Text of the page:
The Brownian Ratchet stood up to a lot of scrutiny before it was finally shown why it would not work as a perpetual motion machine, but it seems weird to me that all of that was necessary. If the particles hitting the paddle caused it to move they would lose energy and slow down. Because of this there is a finite amount of work that the system can do which would make it not a perpetual motion machine. Why is it necessary to show that the pawl undergoes Brownian motion to prove that it won't work?

  • 3
    $\begingroup$ Related: physics.stackexchange.com/q/203974 I think the confusion lies in the fact that any entropy-decreaser can be used to make perpetual motion, so we often use the latter term to describe the former. $\endgroup$ – user10851 Dec 11 '15 at 1:13
  • $\begingroup$ That clears it up a little bit for me, but how does entropy-decreasing lead to perpetual motion? It still wouldn't be able to provide an infinite amount of useful work as far as I understand. $\endgroup$ – rtpax Dec 11 '15 at 1:42
  • $\begingroup$ To me, it's obvious that a Brownian Ratchet should work, just like it's obvious that cold fusion should work. It's a shame that such nice ideas conflict with reality. $\endgroup$ – Daniel Griscom Dec 11 '15 at 3:07
  • 1
    $\begingroup$ @rtpax perpetual motions of the second kind do not generate energy, they transform more heat into work than otherwise possible, and the heat transformed only becomes infinite if you have an infinite thermal reservoir. en.wikipedia.org/wiki/Perpetual_motion#Classification $\endgroup$ – user83548 Dec 11 '15 at 14:20

Most proposed perpetual-motion machines are perpetual motion machines of the first kind (that is, they violate the First Law of Thermodynamics, conservation of energy). It's easy to understand why these shouldn't work, and the missing energy source (or the fact that the machine isn't really perpetual) can usually be found quickly.

The Brownian Ratchet is an example of the less-common perpetual motion machine of the second kind. It apparently violates the Second Law of Thermodynamics (entropy in an isolated system cannot decrease), in this case, by generating motion directly from a heat source. Entropy is a much harder concept to understand than energy (it can be thought of as a measure of the "sameness" of the universe), and working out why the Brownian Ratchet doesn't work requires complicated statistical-mechanics calculations.

The key thing to remember when analyzing the Brownian Ratchet is that the Second Law applies to isolated systems as a whole. The paddles aren't isolated from the pawl; a correct analysis needs to take into account the whole paddle/pawl/working fluid system. If you do this, you'll find that, over time, the entropy decrease from molecules hitting the paddles is exactly offset by the entropy increase from molecules hitting the pawl or the pawl's own thermal motion, letting the paddles slip backwards.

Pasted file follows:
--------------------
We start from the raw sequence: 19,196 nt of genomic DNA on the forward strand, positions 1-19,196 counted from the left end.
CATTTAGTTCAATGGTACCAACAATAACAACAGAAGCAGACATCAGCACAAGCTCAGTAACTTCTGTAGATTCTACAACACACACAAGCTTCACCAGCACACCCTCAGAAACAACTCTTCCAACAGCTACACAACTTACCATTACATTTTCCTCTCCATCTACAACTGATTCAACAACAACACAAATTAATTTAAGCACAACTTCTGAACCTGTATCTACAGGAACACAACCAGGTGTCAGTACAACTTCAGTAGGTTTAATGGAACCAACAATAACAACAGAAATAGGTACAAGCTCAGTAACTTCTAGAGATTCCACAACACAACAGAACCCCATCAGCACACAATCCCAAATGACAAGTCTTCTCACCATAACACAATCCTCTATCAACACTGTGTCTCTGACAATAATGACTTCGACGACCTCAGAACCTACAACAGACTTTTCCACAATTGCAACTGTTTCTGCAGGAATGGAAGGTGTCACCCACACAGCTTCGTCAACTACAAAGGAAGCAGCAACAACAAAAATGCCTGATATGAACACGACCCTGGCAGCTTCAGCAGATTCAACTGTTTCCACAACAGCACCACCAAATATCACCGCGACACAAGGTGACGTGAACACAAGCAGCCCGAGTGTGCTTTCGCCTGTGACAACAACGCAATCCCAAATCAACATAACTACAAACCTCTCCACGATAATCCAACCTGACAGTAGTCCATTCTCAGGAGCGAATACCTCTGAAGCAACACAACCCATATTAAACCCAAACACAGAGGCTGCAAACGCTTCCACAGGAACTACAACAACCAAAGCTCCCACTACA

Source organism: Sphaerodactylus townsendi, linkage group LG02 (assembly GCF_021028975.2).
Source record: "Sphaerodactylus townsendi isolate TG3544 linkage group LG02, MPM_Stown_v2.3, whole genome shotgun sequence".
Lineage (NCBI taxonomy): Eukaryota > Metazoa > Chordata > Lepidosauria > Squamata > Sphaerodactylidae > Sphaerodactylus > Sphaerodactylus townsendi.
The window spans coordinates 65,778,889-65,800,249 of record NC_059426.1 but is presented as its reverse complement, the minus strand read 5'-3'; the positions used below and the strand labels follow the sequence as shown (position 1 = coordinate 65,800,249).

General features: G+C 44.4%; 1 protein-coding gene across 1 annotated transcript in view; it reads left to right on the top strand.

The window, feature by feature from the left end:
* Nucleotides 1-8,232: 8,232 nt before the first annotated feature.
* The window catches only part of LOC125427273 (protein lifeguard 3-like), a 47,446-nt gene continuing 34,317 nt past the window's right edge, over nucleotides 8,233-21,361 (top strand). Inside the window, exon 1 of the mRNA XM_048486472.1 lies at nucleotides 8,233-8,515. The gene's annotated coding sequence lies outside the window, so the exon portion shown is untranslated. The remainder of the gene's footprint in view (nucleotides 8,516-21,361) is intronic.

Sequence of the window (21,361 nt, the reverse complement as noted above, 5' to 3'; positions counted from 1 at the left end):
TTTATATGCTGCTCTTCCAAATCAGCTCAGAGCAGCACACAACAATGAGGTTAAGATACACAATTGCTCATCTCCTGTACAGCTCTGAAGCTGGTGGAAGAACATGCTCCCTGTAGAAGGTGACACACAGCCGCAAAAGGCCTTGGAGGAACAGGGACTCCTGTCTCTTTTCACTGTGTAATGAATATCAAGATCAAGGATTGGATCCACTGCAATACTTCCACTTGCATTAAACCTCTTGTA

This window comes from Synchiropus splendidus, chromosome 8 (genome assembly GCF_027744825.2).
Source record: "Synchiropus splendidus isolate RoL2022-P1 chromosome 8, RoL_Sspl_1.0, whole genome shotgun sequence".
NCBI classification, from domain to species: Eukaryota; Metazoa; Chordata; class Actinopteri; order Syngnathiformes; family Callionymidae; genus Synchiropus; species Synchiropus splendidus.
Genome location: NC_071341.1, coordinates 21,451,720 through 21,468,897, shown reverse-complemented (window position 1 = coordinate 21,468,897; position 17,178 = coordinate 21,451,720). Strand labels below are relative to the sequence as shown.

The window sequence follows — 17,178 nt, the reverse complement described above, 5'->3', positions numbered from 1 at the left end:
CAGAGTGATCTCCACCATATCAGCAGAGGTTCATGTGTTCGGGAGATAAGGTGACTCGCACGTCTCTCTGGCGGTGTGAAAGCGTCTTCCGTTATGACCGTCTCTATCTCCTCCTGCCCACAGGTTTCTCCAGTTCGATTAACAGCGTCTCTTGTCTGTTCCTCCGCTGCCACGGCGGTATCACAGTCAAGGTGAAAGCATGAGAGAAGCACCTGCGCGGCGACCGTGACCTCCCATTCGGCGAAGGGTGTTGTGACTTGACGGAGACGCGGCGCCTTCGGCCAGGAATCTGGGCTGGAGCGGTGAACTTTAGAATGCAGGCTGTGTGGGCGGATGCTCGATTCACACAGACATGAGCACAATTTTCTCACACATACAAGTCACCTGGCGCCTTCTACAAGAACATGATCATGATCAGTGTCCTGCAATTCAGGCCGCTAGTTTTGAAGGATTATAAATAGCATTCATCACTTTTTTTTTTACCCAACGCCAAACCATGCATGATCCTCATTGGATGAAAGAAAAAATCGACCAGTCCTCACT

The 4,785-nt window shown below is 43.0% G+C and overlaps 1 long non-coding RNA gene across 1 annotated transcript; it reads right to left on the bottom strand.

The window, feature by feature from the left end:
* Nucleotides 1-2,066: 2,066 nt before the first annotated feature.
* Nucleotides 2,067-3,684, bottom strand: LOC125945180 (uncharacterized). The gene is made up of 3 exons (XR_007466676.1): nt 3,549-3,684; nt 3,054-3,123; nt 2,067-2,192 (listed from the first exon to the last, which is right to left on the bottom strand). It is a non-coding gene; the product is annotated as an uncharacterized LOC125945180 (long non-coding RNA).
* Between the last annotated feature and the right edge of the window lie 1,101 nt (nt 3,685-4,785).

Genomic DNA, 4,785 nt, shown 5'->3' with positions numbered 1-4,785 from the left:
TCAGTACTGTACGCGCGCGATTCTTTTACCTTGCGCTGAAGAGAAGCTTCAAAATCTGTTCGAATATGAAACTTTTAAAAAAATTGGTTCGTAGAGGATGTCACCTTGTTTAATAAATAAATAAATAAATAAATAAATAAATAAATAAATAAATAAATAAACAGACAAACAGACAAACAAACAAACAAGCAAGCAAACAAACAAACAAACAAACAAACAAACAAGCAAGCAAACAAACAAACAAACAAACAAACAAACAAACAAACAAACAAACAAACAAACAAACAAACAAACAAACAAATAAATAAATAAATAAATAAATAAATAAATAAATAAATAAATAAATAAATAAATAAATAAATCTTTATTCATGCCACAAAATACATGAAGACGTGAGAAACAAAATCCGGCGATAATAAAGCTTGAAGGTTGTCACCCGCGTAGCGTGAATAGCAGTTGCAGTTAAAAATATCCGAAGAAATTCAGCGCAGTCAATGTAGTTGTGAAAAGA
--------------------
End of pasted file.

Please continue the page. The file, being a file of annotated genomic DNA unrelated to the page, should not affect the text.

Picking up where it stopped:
Here is another reason why a ratchet should not work: it would define a directional arrow of time even in thermal equilibrium.

To see this look at the modified ratchet in the graph (the triangular piece is attached to a spring). the brownian particle would move easier to the right as it can push the triangular piece down, but if it is at the right and tries to move to the left it will be stopped by the vertical surface (no way to push it down). Our intuition tells us that the particle then will circulate clockwise, even in thermal equilibrium. This defines an arrow of time: you can tell if a movie is shown in reverse. Which cannot be true.

enter image description here

  • $\begingroup$ Are we talking QM here? If so, T is not always symmetric (kaons violate CP, which is the same as T violation). If we're talking classical, then T is certainly not symmetric, or I'll turn my omelette back into an egg. The only real symmetry is CPT. $\endgroup$ – Oscar Bravo Dec 11 '15 at 15:29
  • $\begingroup$ I am not talking quantum, and your omelette making process is is well away from thermal equilibrium. I believe you agree that, classically, fluctuations in the arrow of time could be in any direction in thermal equilibrium, but a ratchet would violate that. $\endgroup$ – user83548 Dec 11 '15 at 15:37
  • $\begingroup$ Thermal equilibrium - I forgot about that! +1 :-) $\endgroup$ – Oscar Bravo Dec 14 '15 at 7:52

Your Answer

By clicking “Post Your Answer”, you agree to our terms of service, privacy policy and cookie policy

Not the answer you're looking for? Browse other questions tagged or ask your own question.